On my recent outing to the Asian Children’s Festival of Content (AFCC) in Singapore a few months ago, I had a bit of a problem telling people what it is that I do.
Am I a blogger? Well, yes, partly – I have a blog, yes. Does that make me a blogger? Hmmm.
Am I an illustrator? Yes, I can draw, and I’ve been commissioned a few times. But, read why I’m not a professional illustrator.
Am I a writer? Yes, although I loathe putting myself out there as “strictly” a writer. You know the sort – they’re comfortable hanging around other writers quoting books word for word as though it’s some sort of a competition, and I’m sure I lost that gene somewhere along the way.
Am I a teacher? Yes, I am. Although I didn’t get a Masters degree in teaching or in the subject that I teach (creative thinking applied to illustration) nor am I planning to. It’s hard for me to reach this point of being comfortable calling myself that, but hey, rave reviews from students surely must count for something; that, and the exhilarating feeling of actually finding out that I’m making a difference, however small it may be.
Finding a way to incorporate all of that into my name card is quite challenging, and well, introductions are for me a slightly awkward affair. But the truth is, what I’m dealing with isn’t just unique to my situation. What happens when your career (and life) is made up of lots of slashes? Writer / illustrator / teacher / blogger? Or what about accountant / artist? Plumber / journalist / illustrator? Should I call myself an artist who can write, or a writer who can draw?
We’re more than just one label. Mother / daughter / father / son / friend.
What we are, is unique. And it’s this complex tapestries that makes us who we are. If you shy away and hide away certain parts of yourself, you’re denying others the opportunity of experiencing what makes you special.
I’ll give you one example, and I like to draw on my own experience with this:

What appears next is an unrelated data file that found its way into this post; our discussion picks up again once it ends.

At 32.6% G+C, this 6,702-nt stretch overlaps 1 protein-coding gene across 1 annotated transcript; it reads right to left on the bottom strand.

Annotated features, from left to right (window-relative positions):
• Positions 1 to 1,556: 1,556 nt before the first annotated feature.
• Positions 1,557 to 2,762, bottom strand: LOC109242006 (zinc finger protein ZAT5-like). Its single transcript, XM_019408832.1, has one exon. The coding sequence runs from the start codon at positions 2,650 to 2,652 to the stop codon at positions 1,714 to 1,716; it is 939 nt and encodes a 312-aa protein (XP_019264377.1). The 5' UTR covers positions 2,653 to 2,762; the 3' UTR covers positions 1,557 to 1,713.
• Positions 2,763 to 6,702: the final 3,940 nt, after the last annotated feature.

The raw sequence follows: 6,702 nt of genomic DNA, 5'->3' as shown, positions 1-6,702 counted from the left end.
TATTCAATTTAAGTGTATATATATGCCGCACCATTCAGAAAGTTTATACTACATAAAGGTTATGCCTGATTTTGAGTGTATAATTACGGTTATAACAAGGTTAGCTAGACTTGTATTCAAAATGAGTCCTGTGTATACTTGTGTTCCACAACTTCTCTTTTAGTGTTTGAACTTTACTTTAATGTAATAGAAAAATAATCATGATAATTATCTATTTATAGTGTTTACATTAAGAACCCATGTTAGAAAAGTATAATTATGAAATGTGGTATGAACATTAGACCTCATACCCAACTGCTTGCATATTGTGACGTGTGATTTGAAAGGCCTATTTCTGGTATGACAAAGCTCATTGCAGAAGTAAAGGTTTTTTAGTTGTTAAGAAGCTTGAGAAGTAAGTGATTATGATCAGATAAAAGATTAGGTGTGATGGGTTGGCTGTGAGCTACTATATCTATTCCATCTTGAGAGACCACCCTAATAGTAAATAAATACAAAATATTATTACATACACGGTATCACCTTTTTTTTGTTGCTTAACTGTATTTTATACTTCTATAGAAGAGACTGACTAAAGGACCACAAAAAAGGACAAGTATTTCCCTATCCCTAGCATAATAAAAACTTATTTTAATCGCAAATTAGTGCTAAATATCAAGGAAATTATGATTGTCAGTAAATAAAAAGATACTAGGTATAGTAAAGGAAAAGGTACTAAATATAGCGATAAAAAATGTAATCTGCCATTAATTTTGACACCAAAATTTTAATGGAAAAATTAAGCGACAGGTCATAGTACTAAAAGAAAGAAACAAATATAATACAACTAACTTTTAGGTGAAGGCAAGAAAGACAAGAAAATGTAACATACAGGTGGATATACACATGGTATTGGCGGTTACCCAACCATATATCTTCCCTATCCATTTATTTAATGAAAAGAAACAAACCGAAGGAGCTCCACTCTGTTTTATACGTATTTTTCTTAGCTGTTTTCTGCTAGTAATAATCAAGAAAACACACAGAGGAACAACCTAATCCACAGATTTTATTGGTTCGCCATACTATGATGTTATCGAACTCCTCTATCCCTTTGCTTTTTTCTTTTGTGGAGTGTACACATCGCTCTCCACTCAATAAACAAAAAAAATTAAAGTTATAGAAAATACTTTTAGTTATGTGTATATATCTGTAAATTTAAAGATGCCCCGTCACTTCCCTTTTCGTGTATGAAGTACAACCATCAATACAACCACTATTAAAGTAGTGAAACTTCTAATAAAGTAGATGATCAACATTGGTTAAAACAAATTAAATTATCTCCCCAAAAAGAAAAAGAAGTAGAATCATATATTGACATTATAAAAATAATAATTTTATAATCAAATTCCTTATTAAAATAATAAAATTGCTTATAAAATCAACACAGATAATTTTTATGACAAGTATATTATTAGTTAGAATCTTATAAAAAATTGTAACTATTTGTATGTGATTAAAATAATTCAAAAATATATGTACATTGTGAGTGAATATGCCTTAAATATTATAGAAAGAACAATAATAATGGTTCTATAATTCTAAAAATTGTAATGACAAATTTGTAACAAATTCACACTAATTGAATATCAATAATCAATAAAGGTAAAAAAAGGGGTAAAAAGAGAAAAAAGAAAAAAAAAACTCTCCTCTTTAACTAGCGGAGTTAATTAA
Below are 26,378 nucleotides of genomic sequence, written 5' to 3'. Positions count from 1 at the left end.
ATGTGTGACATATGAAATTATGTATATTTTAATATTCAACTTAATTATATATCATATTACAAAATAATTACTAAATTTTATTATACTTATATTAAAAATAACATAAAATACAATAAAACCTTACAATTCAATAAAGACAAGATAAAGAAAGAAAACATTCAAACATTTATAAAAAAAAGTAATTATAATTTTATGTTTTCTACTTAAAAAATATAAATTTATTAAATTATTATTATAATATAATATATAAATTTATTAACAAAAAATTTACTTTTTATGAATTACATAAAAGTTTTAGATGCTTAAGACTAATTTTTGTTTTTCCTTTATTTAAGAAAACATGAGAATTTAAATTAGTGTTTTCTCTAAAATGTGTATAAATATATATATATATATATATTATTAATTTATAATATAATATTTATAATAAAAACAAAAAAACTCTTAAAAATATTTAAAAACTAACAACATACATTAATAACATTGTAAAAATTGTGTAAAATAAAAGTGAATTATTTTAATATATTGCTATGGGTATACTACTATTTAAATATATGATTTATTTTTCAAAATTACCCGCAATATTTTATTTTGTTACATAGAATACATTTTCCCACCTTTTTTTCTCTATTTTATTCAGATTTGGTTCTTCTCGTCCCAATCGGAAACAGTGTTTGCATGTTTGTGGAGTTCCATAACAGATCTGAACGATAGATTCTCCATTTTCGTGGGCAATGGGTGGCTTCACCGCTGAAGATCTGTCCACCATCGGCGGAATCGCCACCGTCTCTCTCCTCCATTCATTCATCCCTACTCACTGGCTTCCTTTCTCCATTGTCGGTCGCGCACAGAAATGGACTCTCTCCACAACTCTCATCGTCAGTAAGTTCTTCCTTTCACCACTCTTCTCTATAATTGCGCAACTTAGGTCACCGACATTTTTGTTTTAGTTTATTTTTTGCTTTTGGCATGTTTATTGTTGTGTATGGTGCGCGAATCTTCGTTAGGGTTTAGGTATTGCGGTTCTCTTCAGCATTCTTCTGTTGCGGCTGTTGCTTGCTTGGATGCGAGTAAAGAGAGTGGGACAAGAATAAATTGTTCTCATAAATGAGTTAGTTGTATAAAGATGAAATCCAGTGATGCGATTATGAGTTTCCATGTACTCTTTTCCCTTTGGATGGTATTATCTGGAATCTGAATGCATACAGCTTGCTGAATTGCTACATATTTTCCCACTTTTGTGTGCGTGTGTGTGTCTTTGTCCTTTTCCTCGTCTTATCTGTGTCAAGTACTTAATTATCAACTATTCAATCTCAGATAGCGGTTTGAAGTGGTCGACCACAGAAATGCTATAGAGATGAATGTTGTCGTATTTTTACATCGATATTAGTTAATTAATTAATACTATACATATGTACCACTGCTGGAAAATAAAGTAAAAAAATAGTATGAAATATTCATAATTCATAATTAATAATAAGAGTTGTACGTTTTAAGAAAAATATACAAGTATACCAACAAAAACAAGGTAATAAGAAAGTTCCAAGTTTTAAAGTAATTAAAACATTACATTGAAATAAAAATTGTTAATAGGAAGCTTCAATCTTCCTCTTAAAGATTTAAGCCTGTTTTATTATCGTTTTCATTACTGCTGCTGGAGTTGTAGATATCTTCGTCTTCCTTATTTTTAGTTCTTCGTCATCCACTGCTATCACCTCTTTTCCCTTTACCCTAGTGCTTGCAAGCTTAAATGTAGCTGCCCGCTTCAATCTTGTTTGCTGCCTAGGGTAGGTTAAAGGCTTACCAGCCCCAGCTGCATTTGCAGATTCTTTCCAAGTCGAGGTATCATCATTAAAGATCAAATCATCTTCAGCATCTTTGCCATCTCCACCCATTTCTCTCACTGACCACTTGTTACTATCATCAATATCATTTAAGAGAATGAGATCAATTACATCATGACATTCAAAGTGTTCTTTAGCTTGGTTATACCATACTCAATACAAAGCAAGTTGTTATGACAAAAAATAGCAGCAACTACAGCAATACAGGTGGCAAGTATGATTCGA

Writing, in many cases is much like drawing. Writers get hired to illustrate a story, but only instead of pictures, we use words. I used to get writing commissions from a magazine where they had a very set writing style that I had to adhere to, and it was an absolute chore. They had told me that my writing style was “too personal” and had a habit of being too “illustrative” (I kid you not!) So I stopped taking on their work, and found others who actually liked my style for the exact same reasons. They paid four times as much and were so much more fun to deal with. So I stopped taking in clients who wouldn’t allow my talents to shine, and instead went after the ones who would above all, understand my strengths and apply it to their advantage. I’m happy, and they’re thrilled.
What I had done, was to stop being just a writer. I stopped churning out words that could easily be put together by anyone who powers up Microsoft Word and then start typing. So what does this mean to you? Are you just an artist, or an illustrator? Do you move that paintbrush or pen only when you’re commanded to? I figured not.
I’m more than just a writer. I’m a writer who can draw, and I also teach. Oh and I have a blog that ties everything that I love together.
Hello there, my name is Amy and it’s nice to meet you.
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So tell me, what do you do exactly? What sort of slashes pepper your life and career? And how have they made you different from the rest?
If you’re more than just an artist & illustrator, come check out my new class Work / Art / Play, where we’ll focus on bringing out your strengths. We’ll touch on modern strategies on how to make money from your art, while having fun too. There’s only 6 more days to sign up, and class begins on 16th September. Read more details and see the complete syllabus by clicking here!